As shown by events around the world – notably in Russia, Italy and the United States – the practice of politics is changing before our eyes.
Perhaps it’s time to change the analytical lexicon we use to describe politics too.
One cornerstone of political theory for ages is that democracy – an a priori positive good – entails some kind of rule by the people and hence is a participatory system. Participation, in modern terms the vote, is considered a form of voice through which the citizen subject acts.
To be sure, the spatula-wielding women whose uprising in Burkina Faso led its president to flee can aptly be described as having taken direct political action and wrought change. More power to them.
On the other hand, weak electoral turnout in the U.S. midterms and recent Italian regional ballots suggest that the link between participation and voting risks becoming tenuous.
Plausibly, it can be argued that voting has become too distant and mediated a process to constitute action or voice, a feeling likely exacerbated by the high-speed access we have to interactive protocols through social media and the Internet in general.
That’s in line with the most nobly-pedigreed criticism of representative democracy, which is that its form is already a deviation from the Athenian idea of the demotic assembly. A challenging but lucid version of this argument has been made recently by Yanis Varoufakis in his essay “Can the Internet democratize capitalism?” which calls for more demos instead of representation.
Such earnest hopes have been held before. Indeed, Guy Debord’s legendary “Society of the Spectacle” almost 50 years ago pointed to the alleged commodization of social life and decried that “all that once was directly lived has become mere representation.”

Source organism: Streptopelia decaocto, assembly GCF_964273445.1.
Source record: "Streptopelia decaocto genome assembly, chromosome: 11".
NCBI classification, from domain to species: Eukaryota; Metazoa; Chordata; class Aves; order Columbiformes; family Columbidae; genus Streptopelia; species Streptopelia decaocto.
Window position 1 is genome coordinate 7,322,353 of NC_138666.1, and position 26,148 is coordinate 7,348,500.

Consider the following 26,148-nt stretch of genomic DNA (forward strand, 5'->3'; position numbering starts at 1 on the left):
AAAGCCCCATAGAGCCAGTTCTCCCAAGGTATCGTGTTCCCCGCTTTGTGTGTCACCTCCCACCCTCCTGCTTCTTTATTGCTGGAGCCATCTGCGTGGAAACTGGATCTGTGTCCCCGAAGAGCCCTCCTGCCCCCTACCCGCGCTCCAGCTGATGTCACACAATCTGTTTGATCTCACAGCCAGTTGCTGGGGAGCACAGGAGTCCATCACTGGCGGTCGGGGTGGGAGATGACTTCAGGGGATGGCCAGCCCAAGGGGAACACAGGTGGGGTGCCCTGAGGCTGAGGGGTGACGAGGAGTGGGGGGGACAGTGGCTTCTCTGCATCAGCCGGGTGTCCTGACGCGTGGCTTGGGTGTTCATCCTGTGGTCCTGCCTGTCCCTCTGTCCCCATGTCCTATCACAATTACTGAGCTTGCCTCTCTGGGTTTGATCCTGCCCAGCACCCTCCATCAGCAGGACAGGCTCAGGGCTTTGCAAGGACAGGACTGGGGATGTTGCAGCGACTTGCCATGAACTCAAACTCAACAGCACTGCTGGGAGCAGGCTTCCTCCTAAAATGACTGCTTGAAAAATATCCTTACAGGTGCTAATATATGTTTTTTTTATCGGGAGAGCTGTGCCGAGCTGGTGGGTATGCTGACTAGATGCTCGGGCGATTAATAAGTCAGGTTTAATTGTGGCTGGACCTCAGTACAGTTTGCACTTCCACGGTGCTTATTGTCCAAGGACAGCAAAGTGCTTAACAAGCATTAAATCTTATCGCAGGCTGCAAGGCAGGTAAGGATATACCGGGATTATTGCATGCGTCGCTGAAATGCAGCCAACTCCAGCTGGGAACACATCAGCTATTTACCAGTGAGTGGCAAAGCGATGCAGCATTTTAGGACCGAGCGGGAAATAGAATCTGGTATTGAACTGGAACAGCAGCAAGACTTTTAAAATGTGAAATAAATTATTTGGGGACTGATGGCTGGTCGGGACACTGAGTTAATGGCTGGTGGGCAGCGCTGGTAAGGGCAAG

But is it time to stop alluding wistfully to some ancient ideal of a city-state? After all, historians note that most Athenians had at least one slave – a sentence presenting severe mathematical confusion to the modern mind.
Enter Jeffrey Edward Green, a political scientist based at the University of Pennsylvania. In “The Eyes of the People,” he lays out an alternative scheme for political analysis in which the gaze replaces the voice. In this paradigm, people have the power to see, not say, and the object of their power is not the law but the leader. Candor is his watchword, the standard allowing people to decide which political faction offers better viewing.
A brief interjection: Consider how Vladimir Putin has assiduously created an image for himself as a muscular manly straight-talking leader of Russia. Or how Matteo Renzi has tirelessly subjected himself to the public gaze, in a way his predecessor Silvio Berlusconi never did.
Like it or not, these are the leaders who are emerging in today’s often messy situations. (Note also that Sarah Palin didn’t pass the test.)
This notion of ocular democracy may disappoint people brought on the ancient Greek benchmark. But it may also simply be a brave effort to keep that ancient scheme while shedding its blatant utopianism.
Consider how Green suggests candor really emerges: When leaders are placed in conditions of publicity that they do not fully control.
That, he says, is when their persona and real intentions emerge. The people may not have a real voice, but they can certainly see through stage-managed farces.
To be sure, it’s hard not to wonder whether this new form of public viewership really constitutes power in any meaningful sense. But the same question shadows the act of voting,
What by contrast seems certain is that, as tools, Green’s notion of the gaze and of candor allow for analysis that doesn’t identify low participation in elections with lack of political involvement. Such an equation seems woefully obsolete today.
Green’s next book, due out in 2016, may show how he plans to use his own tools to analyze the probably perennial and highly topical problem of how plutocracy persists even in democracy.
That’s a subject where, as shown by the Russian, Italian and U.S. political cast and discourse, candor is woefully lacking.
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